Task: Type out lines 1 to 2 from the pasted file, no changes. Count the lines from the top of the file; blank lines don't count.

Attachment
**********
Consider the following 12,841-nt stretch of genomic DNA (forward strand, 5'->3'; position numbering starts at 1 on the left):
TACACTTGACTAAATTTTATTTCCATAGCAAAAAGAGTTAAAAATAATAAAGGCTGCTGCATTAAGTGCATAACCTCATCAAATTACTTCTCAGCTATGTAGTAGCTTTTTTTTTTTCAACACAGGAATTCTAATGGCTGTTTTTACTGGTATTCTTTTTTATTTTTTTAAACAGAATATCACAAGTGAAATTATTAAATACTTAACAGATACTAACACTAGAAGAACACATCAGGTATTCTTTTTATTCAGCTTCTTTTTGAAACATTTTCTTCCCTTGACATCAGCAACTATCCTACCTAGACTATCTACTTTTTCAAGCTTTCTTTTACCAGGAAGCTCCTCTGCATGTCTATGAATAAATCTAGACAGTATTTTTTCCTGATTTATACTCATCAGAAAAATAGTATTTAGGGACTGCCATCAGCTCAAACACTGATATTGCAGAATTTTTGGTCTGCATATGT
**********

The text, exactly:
Consider the following 12,841-nt stretch of genomic DNA (forward strand, 5'->3'; position numbering starts at 1 on the left):
TACACTTGACTAAATTTTATTTCCATAGCAAAAAGAGTTAAAAATAATAAAGGCTGCTGCATTAAGTGCATAACCTCATCAAATTACTTCTCAGCTATGTAGTAGCTTTTTTTTTTTCAACACAGGAATTCTAATGGCTGTTTTTACTGGTATTCTTTTTTATTTTTTTAAACAGAATATCACAAGTGAAATTATTAAATACTTAACAGATACTAACACTAGAAGAACACATCAGGTATTCTTTTTATTCAGCTTCTTTTTGAAACATTTTCTTCCCTTGACATCAGCAACTATCCTACCTAGACTATCTACTTTTTCAAGCTTTCTTTTACCAGGAAGCTCCTCTGCATGTCTATGAATAAATCTAGACAGTATTTTTTCCTGATTTATACTCATCAGAAAAATAGTATTTAGGGACTGCCATCAGCTCAAACACTGATATTGCAGAATTTTTGGTCTGCATATGT